Complementing the FSB, the Ministry of Internal Affairs (MVD) also employs counterterrorism units, as well as units tasked to counter extremism, a task previously performed by the FSB.
As an example of how these counterterrorist forces operate to keep Islamist militants on the defensive as Russia prepares to ensure safety for the Sochi Olympics, towns in the Caucusus considered hotbeds of Islamist militancy have been placed under what is termed a “KTO regime” (the Russian initials for a counterterrorism operation). This permits security forces to set up checkpoints leading into a town, conduct random searches, impose curfews and detain any foreigners who do not carry a special visitor’s permit.
Like other governments that find themselves forced to engage in targeted killings of the leaders of its terrorist adversaries, Russian counterterrorist forces also attempt to target the leaders of the Islamist insurgency being waged against it in the volatile Caucasus region. Although exact numbers are unavailable, several leaders of the Islamist insurgency have been killed. This included the killing in early 2012 of 35-year-old Dzhamaleil Mutaliyev, one of the leaders of the Caucasus Emirate, who was in charge of organizing several suicide bombing attacks. Mutaliyev was reportedly a close ally of Umarov, as well as of Shamil Basayev. In mid-2006, Russian forces also reportedly killed Basayev, the Islamist terrorist leader responsible for organizing the 2004 Beslan school massacre. In March 2012, Russian security forces killed Alim Zankishiyev (known as “Ubaida”), a leader of the Islamic insurgency in the Republic of Kabardino-Balkaria, a region of the North Caucasus.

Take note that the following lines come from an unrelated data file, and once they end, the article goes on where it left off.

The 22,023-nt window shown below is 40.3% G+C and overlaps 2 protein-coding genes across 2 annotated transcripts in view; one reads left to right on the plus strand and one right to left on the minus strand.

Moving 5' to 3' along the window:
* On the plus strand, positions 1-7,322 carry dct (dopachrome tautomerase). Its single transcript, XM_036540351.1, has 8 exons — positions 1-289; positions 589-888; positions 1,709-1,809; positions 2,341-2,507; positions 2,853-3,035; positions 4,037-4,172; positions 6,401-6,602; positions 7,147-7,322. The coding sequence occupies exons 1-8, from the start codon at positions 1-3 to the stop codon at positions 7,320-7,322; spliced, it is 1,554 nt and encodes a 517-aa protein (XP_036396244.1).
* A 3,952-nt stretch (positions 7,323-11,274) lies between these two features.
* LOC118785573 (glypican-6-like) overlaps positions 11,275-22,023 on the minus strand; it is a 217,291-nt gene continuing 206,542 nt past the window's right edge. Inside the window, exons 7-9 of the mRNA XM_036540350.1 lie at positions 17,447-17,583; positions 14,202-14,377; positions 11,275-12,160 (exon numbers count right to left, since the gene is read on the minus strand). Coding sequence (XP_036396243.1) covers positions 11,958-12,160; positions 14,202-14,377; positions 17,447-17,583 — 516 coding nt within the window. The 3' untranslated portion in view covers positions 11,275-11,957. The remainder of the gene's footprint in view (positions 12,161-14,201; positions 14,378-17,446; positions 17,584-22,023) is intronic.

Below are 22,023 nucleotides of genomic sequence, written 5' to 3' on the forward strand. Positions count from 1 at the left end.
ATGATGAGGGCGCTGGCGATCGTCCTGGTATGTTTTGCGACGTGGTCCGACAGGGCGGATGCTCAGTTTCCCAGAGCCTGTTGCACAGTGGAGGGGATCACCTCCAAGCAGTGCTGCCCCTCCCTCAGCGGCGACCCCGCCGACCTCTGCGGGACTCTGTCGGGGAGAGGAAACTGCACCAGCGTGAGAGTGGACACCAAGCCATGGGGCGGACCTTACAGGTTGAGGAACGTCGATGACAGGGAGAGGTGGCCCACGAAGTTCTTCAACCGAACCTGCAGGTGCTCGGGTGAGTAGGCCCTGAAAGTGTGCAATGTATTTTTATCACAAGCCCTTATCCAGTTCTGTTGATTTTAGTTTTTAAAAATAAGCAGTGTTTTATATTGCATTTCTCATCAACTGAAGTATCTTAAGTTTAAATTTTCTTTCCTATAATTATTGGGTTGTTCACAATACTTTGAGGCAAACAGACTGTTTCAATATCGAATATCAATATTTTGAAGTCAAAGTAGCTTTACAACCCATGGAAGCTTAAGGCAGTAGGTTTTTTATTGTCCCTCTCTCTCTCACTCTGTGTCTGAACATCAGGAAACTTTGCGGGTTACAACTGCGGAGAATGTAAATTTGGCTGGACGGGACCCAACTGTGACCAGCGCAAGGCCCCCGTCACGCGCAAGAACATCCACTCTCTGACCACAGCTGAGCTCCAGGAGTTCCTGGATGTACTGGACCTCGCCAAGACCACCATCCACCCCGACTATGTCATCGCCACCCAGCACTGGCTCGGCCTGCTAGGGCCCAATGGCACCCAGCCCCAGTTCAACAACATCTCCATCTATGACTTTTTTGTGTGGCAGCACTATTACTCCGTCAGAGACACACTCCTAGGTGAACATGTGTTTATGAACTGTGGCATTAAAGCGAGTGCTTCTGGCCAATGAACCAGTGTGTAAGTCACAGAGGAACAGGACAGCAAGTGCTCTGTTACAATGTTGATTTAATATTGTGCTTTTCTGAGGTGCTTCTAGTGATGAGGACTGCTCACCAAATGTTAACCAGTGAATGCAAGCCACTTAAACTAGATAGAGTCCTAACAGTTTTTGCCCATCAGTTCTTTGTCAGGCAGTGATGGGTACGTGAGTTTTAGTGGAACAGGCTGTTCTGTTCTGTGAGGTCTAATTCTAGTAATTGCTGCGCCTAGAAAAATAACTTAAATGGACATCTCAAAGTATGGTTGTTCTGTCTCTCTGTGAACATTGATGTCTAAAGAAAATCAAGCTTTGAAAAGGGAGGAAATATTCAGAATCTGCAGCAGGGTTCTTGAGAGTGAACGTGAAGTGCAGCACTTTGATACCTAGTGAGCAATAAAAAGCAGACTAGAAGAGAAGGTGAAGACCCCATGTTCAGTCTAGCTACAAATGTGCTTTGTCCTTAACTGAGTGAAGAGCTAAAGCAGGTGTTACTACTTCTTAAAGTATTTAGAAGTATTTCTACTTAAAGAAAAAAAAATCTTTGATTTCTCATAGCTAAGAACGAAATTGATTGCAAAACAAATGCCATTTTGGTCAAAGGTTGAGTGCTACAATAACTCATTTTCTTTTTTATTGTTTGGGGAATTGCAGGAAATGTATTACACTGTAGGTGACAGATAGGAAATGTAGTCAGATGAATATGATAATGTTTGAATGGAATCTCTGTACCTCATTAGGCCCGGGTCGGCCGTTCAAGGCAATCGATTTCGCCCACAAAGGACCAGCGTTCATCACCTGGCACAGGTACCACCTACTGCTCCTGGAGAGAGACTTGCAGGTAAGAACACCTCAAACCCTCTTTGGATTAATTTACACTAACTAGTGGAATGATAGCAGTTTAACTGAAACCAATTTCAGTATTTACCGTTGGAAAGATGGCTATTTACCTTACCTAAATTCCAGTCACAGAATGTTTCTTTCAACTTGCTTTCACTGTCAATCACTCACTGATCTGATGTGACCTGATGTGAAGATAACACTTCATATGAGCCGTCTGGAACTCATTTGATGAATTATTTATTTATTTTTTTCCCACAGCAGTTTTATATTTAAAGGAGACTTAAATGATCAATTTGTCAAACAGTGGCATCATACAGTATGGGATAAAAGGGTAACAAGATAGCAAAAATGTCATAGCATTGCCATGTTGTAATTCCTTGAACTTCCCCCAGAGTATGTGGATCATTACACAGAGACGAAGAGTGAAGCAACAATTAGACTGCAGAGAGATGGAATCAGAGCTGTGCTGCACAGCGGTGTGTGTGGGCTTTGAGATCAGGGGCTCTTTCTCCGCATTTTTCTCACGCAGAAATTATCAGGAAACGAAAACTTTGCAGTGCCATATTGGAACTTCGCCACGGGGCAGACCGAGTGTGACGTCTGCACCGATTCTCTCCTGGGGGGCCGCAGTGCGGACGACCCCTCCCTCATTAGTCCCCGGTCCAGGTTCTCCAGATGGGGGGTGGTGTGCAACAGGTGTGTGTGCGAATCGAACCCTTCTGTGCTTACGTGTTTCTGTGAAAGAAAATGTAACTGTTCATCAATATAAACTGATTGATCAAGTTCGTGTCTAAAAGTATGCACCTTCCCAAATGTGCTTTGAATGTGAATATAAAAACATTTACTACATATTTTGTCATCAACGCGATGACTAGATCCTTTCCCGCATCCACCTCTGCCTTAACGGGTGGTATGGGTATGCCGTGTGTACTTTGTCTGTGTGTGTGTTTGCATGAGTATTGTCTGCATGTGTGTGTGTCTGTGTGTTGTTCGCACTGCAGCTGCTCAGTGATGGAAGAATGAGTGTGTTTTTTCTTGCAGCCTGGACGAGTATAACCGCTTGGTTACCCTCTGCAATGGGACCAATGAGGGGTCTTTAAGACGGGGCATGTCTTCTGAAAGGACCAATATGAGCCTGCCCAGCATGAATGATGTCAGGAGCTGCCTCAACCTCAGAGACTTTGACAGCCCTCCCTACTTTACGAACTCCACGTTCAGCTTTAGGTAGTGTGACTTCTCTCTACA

In another measure to prepare to safeguard the Sochi Olympics, the FSB conducted several anti-terrorist exercises in the Krasnodar Territory area, including Sochi, to train law-enforcement agencies and local governments in conducting joint responses to potential terrorist incidents.